In chapter 3, T. Theo J. Pleizier and Maarten Wisse introduce Aristotle’s signal methodological role in Reformed scholasticism. Contrary to the common caricature of Reformed scholastics as naïve synthesizers of Aristotle’s pagan philosophy and the Holy Bible, the authors argue that the Reformed scholastics did not appropriate from Aristotle uncritically. Rather, they gave many terms new meanings, and they rejected several aspects of Aristotelian philosophy outright. The authors also present a basic survey of Aristotle’s corpus and introduce key concepts from his metaphysical formulations that appear in Reformed polemics with Socinians, Lutherans, and Roman Catholics.
In chapter 4, Wisse presents Augustine’s significant material role in Reformed scholasticism. He avers that, just as Aristotle is the methodological fount of Reformed scholasticism, so Augustine is its didactic and polemical fount especially regarding prolegomena, the doctrines of God and the Holy Trinity, and the doctrine of predestination.
Rouwendal surveys Medieval scholasticism in chapter 5. He explains how specific features of the scholastic method work such as the several steps of the quaestio method. He also introduces the most important Medieval theologians and texts. Thus he illuminates the Medieval methodological tools and theological sources that the Reformed scholastics critically appropriated in order to formulate their theological positions.
In chapter 6, van Asselt introduces a significant historical question that is a derivative of the larger continuity-discontinuity question that underlies the study of Reformed scholasticism, namely, how the Renaissance relates to the Reformation and hence how humanism relates to scholasticism. Building on the work of Paul Kristeller, he suggests that scholars of Reformed scholasticism need to broaden their horizon in order to take humanism into account insofar as a humanist line and a scholastic line coexist both in the Renaissance and the Reformation periods.
Van Asselt and Rouwendal trace the development of Reformed theological method in chapter 7. Beginning with early Reformation-era guides to Bible reading such as are found in Erasmus, Melanchthon, and Calvin, the authors illuminate the origins and growth of the loci method, the rise of Ramism, the distinction between the analytic and synthetic methods, and the discussions on whether theology is a theoretical or practical science.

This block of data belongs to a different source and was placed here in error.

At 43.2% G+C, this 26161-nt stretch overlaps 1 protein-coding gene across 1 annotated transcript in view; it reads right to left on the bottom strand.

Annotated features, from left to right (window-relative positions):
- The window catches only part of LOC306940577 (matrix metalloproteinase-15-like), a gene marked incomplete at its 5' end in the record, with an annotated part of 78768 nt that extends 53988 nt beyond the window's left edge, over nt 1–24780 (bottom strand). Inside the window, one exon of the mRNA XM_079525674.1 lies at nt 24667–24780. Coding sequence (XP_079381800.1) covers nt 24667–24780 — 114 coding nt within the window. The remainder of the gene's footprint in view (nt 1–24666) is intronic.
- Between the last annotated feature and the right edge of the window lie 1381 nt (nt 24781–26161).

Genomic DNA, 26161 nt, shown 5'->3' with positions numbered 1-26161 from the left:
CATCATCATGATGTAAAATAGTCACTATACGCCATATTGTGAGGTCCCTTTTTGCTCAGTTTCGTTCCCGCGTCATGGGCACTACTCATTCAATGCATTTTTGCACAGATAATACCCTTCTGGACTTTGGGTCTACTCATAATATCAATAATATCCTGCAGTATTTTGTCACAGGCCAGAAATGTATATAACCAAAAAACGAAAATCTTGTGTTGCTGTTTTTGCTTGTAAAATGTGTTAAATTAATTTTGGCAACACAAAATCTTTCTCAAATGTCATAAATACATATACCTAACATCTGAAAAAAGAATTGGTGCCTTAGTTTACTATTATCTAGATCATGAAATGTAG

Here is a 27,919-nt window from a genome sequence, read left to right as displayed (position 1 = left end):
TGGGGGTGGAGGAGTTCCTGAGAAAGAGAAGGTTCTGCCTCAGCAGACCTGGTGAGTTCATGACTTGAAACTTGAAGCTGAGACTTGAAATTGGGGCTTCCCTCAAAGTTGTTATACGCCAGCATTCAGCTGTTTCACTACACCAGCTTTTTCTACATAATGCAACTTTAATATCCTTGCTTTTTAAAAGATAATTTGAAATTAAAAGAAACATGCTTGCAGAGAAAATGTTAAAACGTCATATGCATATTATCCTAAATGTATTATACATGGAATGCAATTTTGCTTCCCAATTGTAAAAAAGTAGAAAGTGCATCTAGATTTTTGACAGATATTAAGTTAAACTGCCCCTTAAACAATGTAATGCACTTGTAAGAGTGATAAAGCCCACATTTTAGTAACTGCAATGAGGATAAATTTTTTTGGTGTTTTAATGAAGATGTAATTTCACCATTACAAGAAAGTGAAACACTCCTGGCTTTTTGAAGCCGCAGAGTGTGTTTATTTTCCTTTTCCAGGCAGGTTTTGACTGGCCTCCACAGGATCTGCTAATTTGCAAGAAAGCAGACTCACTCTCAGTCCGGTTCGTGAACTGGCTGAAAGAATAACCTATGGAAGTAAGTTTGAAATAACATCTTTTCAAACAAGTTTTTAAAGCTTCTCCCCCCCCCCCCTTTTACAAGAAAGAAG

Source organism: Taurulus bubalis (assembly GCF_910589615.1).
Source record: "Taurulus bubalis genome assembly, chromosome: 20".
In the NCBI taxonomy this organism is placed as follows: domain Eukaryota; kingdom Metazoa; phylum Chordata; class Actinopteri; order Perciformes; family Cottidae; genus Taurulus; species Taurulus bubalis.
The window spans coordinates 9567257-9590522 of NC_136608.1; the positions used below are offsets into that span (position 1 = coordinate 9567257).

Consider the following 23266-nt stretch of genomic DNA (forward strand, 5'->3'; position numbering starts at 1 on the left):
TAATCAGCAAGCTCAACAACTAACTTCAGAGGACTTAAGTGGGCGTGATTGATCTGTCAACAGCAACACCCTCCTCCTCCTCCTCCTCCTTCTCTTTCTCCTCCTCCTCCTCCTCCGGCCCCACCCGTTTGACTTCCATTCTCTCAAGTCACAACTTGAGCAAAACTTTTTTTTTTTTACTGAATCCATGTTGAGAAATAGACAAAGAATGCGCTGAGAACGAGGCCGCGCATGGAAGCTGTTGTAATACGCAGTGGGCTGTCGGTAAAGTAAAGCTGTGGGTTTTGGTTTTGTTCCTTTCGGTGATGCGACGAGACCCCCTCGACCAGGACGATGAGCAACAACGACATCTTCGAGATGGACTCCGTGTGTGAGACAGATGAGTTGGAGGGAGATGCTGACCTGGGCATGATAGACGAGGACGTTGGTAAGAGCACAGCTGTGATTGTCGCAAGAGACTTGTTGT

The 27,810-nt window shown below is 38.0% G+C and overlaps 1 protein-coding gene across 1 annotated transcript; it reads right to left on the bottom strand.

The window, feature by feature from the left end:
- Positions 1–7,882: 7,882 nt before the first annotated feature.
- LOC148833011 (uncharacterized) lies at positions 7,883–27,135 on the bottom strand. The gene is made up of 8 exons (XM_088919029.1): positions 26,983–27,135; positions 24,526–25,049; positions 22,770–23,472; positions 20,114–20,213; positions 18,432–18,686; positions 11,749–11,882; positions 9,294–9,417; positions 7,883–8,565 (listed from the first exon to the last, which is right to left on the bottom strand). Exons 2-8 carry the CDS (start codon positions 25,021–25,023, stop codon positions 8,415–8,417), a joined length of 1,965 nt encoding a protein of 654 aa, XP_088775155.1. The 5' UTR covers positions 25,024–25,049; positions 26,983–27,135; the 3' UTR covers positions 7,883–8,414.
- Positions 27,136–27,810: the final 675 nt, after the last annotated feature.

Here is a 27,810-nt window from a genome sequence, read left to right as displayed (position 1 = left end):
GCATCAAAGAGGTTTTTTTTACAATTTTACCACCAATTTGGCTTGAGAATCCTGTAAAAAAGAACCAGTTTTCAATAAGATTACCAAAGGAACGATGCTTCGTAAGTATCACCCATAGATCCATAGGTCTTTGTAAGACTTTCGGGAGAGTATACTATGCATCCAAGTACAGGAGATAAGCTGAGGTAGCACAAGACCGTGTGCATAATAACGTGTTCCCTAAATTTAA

Part 2, authored in whole by van Asselt, is comprised of three chapter-length surveys of the periods of early, high, and late Reformed orthodoxy (chs. 8–10). Van Asselt explicates each period’s historical context, main theological debates, and eminent centers of Reformed theology (mostly Reformed academies and universities along with their attending theologians). He also provides theological samplings from representative theologians of each era: Franciscus Junius’s formulation of the theologia archetypa-ectypa distinction, Francis Turretin’s quaestio on the freedom of the will, and Benedict Pictet’s view of the relation between reason and revelation respectively.
In chapter 11, van Asselt rehearses several historical correctives from the revisionist line of Reformed scholasticism studies and suggests several ways in which the field can be further developed. He also returns to the question with which the book began: does Reformed scholasticism have any relevance for theology today? He answers in the affirmative regarding three areas: (1) ignorance of Reformed scholasticism leads to superficiality and vagueness in theological formulations; (2) the all-encompassing breadth with which the Reformed scholastics sought to bring to bear in their explanations of God’s agency in the world is worth emulating; (3) the intent of the quaestio method—to attain clarity through critical analysis of ones’ own and another’s ideas and to theologize in light of the great stream of catholic orthodoxy—is a pressing need in contemporary Protestant theology.
To these benefits, three more can be added specifically for those of us within the American Presbyterian and Reformed tradition. First, this book challenges the overtly negative attitude toward Reformed scholasticism that arose in early twentieth-century Reformed philosophy at the Free University in Amsterdam under Herman Dooyeweerd, which attitude was then imported to American Reformed theology via Cornelius Van Til. It is time for a reassessment of this attitude based upon actual interaction with the primary sources of Reformed scholasticism, a feature that is lacking in this earlier scholarship. Second, for those of us who are not expert Latinists, this book still provides an invaluable orientation to the Reformed scholastic texts that are available in English such as Edward Leigh’s Body of Divinity, John Owen’s Works, Francis Turretin’s Institutes of Elenctic Theology, and even Herman Bavinck’s Reformed Dogmatics. Third, insofar as this book highlights the international scope and vast breadth and depth of Reformed theology in its period of florescence, it challenges contemporary Reformed theologians to avoid reductionistic tendencies such as thinking that one’s pet theologian is the sole paragon of Reformed theology.
This first-class guidebook is highly recommended to anyone interested in a basic orientation to the study of Reformed scholasticism.
This review is published as Laurence R. O’Donnell III, review of Introduction to Reformed Scholasticism by Willem J. van Asselt with contributions by T. Theo J. Pleizier, Pieter L. Rouwendal, and Maarten Wisse, Puritan Reformed Journal 4, no. 1 (2012): 343–47.